The Maldives is taking a similar line on Syria it took with Libya earlier this year, insisting on democratic reforms and yesterday spearheading an emergency session of the UN Human Rights Council.

“The Maldives considers itself a friend of Syria and its people, and has watched with increasing alarm as the government there has responded to peaceful protests calling for democratic reform with violence and intimidation. Thousands have been arbitrarily detained and hundred of our Muslim brothers and sisters, including children, have been killed. Worse, these gross human rights violations have intensified during the Holy Month of Ramadan,” Naseem said, in another statement.

Syria, which has failed to respond to the Council or cooperate with the UN, is backed by Iran and has taken a hard line against civilian demonstrators calling for President Bashar al-Assad to step down.

Protests began in January 26 as the ‘Arab Spring’ demonstrations began to sweep through the Middle East, escalating into an uprising in which over 2200 people have reportedly been killed.

Involvement of the Maldives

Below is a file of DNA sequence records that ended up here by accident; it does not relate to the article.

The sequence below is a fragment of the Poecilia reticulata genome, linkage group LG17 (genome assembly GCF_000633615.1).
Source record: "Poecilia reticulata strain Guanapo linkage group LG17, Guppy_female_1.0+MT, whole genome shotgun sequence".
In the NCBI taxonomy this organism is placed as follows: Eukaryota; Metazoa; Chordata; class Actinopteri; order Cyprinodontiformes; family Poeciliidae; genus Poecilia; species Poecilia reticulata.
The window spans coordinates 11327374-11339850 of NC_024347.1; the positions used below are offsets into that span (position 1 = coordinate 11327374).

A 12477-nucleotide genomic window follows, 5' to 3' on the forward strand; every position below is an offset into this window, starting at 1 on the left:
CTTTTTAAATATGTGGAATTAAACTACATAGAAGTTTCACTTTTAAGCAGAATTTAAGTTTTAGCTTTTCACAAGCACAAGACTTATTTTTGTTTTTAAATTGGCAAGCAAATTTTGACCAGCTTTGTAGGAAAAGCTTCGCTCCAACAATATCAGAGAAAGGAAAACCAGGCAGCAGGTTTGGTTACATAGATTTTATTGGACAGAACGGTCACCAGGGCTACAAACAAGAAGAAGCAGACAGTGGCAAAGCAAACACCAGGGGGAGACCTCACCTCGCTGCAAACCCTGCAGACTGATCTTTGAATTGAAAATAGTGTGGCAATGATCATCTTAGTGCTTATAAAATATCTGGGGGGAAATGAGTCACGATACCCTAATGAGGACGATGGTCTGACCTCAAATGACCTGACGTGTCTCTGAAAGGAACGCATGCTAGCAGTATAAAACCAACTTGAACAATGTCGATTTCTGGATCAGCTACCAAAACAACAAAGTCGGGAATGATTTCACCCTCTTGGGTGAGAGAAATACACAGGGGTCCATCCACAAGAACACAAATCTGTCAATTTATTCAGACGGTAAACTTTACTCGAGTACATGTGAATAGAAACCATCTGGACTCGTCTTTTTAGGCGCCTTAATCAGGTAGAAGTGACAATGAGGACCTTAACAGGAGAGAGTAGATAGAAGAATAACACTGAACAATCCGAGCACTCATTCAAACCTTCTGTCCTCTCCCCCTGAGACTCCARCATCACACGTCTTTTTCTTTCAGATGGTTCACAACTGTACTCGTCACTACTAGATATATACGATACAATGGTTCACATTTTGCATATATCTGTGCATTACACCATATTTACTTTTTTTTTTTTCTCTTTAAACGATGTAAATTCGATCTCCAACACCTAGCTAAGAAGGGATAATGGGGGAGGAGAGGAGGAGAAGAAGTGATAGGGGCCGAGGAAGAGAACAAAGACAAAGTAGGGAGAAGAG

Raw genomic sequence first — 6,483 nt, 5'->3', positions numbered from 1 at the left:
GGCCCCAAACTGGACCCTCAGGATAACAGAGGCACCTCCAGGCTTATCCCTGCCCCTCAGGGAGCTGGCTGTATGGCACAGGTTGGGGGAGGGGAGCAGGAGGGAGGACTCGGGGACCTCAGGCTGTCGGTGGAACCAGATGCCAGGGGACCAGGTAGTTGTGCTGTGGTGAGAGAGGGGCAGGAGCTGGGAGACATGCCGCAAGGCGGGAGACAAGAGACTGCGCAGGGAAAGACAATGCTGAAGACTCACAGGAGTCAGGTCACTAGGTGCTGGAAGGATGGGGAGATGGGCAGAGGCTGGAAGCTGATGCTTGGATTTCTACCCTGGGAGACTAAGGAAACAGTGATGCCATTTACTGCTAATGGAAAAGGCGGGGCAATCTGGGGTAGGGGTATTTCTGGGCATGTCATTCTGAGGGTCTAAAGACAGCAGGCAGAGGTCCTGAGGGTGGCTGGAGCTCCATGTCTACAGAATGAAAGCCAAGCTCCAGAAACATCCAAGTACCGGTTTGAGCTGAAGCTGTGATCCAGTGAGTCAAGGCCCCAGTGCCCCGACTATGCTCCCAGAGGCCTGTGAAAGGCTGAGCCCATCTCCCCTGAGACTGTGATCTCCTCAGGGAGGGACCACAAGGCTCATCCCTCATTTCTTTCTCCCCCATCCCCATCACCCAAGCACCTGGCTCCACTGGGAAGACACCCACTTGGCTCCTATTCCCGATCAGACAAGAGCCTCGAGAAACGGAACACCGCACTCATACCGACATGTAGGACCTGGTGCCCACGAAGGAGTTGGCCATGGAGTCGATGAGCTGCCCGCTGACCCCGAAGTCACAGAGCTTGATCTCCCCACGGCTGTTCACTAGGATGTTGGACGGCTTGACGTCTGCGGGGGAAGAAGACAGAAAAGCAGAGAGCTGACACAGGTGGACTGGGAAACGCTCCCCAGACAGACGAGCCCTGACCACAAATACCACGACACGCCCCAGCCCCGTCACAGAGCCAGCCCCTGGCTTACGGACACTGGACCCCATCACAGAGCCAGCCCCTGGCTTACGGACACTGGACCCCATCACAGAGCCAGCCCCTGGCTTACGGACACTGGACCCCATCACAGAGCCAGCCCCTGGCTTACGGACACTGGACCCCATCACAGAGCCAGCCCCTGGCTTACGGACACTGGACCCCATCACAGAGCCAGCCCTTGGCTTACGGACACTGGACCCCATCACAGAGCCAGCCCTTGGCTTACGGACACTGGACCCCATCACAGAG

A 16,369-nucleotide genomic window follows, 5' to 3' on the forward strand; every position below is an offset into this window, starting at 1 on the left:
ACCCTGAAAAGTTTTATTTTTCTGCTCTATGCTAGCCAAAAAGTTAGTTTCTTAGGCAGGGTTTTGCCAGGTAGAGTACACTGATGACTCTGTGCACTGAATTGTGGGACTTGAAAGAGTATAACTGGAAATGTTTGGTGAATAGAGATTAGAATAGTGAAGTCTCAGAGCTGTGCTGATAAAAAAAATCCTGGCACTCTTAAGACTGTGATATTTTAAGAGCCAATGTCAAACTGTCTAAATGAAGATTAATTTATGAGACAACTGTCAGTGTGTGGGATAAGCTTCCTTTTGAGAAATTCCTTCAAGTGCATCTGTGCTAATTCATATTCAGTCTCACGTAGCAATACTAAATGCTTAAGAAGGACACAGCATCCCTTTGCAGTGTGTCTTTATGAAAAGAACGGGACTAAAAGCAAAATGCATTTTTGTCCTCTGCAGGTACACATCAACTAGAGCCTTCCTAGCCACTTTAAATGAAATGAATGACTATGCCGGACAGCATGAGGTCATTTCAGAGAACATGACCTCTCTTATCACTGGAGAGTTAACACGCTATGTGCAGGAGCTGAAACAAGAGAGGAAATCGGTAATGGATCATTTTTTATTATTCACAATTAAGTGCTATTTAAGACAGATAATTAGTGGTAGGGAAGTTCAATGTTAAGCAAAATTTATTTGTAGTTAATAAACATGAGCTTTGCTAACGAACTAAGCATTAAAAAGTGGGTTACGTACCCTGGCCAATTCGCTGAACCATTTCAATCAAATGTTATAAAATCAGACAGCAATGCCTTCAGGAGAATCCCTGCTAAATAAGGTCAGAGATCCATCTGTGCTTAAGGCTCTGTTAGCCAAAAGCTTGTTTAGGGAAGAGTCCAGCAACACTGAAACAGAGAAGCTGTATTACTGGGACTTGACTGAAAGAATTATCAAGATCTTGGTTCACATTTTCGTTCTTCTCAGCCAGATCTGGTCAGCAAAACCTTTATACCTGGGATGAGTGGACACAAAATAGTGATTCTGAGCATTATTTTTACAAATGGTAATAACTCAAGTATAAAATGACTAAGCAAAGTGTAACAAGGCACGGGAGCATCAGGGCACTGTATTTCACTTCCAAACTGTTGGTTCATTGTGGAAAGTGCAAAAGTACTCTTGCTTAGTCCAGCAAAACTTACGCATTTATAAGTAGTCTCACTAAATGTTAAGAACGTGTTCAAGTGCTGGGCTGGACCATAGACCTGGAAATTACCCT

At a press conference held yesterday in Male’, the Maldives Ambassador to the UN Abdul Ghafoor Mohamed said that the small size and relative isolation of the Maldives was “no impediment” the country’s pursuit of an international human rights agenda.

“I think we have shown that size is not everything in international relations,” Ghafoor said. “Even if you are a small country your commitments, your principles, and how you work with others can help you achieve many of your goals.

“Our relations with other countries and our record of promoting human rights both at home and in concert with other countries, and our cooperation with the Human Rights High Commissioner has given us respect and legitimacy in the international community, and we have been at the forefront of a number of resolutions that has been initiated on matters of grave concern,” he said.